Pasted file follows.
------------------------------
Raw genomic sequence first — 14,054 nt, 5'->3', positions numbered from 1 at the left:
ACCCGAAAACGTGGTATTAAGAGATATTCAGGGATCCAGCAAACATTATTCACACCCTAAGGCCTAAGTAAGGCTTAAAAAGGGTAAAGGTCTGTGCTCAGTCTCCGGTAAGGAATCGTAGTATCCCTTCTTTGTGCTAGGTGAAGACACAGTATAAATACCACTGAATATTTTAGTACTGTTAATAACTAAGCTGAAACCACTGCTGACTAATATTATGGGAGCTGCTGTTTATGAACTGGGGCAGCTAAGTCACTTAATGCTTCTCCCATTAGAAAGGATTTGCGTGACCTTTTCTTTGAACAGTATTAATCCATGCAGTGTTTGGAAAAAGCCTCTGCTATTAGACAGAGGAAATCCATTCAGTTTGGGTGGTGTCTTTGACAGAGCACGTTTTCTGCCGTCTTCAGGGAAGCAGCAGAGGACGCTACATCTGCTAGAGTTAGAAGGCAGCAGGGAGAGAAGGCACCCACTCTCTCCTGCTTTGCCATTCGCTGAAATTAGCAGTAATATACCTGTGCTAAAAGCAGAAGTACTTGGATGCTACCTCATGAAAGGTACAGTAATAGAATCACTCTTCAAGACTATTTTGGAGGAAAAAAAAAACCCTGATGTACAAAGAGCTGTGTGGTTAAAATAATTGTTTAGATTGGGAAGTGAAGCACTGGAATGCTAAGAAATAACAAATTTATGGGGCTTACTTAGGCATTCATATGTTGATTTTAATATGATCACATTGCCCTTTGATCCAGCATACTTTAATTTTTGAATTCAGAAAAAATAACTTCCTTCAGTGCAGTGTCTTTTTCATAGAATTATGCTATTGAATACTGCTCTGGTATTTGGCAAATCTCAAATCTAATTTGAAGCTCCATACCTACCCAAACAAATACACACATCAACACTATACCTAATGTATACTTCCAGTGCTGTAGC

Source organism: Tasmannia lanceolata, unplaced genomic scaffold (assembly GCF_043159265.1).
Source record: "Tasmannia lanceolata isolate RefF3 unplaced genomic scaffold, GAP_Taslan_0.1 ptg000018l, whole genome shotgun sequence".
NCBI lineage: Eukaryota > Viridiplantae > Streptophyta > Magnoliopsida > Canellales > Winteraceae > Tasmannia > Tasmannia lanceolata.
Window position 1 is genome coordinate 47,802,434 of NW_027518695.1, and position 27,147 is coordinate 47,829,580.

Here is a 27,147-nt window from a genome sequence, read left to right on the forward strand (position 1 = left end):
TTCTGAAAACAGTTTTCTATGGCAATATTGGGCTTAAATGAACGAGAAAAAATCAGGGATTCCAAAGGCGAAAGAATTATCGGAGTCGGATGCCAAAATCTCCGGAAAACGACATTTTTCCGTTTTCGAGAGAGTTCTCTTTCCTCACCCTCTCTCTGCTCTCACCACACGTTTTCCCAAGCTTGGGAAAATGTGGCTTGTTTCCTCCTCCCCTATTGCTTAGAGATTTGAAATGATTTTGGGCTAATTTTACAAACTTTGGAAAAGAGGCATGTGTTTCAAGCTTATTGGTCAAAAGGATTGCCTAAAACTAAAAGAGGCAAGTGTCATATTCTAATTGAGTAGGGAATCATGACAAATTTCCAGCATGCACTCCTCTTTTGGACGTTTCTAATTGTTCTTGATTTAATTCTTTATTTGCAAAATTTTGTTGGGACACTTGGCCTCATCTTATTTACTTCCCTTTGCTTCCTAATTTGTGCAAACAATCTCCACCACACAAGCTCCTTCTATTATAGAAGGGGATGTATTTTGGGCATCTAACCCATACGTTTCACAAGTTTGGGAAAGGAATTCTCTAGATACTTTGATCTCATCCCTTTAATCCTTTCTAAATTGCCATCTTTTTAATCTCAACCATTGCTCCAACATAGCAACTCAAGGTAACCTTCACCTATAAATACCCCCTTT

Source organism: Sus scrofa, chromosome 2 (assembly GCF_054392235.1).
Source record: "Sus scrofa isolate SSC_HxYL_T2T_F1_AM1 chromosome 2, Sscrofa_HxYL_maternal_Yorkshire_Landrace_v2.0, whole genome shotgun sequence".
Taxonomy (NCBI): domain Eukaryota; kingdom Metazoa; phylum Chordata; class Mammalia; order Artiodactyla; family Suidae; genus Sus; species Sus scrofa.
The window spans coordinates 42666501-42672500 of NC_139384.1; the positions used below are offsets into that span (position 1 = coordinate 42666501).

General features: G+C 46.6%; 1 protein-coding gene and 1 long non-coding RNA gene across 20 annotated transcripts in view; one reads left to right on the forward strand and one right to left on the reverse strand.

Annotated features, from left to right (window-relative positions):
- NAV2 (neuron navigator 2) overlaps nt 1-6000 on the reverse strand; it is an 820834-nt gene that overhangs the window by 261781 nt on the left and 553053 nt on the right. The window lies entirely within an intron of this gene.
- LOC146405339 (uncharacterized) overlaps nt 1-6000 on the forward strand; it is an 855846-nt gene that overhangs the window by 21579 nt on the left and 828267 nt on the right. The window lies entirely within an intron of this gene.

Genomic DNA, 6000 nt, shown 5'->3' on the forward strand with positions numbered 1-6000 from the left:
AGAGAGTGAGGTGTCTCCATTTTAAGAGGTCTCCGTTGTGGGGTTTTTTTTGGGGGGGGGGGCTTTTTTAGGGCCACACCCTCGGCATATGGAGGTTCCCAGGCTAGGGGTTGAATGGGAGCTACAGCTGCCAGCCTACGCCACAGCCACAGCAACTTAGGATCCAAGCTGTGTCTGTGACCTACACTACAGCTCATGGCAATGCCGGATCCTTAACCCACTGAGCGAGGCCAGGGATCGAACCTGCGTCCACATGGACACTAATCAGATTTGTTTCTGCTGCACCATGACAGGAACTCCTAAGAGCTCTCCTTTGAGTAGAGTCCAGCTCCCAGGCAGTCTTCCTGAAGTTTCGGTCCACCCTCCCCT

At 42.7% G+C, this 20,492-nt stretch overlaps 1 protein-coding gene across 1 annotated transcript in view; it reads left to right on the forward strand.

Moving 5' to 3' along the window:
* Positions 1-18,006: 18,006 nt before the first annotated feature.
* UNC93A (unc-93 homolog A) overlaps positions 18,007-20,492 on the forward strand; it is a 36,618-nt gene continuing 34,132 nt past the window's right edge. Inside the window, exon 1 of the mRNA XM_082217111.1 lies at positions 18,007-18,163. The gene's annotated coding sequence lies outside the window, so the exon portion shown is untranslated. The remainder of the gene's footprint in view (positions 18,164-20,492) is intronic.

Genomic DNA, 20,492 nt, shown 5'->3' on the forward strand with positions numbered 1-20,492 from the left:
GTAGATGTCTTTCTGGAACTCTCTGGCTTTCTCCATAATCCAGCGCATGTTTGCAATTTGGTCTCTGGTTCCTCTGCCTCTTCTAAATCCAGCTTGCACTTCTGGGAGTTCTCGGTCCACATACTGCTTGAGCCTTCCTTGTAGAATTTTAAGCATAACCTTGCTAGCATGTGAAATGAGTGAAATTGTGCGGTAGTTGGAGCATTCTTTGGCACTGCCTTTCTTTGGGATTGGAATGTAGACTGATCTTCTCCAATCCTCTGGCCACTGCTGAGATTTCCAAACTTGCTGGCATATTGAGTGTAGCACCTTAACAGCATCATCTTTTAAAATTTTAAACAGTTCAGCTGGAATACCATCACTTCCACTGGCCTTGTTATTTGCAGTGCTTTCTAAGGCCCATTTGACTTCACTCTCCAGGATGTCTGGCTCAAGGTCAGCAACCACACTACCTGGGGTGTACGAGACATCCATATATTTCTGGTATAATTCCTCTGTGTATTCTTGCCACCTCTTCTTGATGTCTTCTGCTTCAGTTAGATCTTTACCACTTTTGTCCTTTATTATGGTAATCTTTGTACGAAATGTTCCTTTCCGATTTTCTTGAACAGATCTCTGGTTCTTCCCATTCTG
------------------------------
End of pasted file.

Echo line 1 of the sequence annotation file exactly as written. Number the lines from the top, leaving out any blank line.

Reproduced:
Raw genomic sequence first — 14,054 nt, 5'->3', positions numbered from 1 at the left: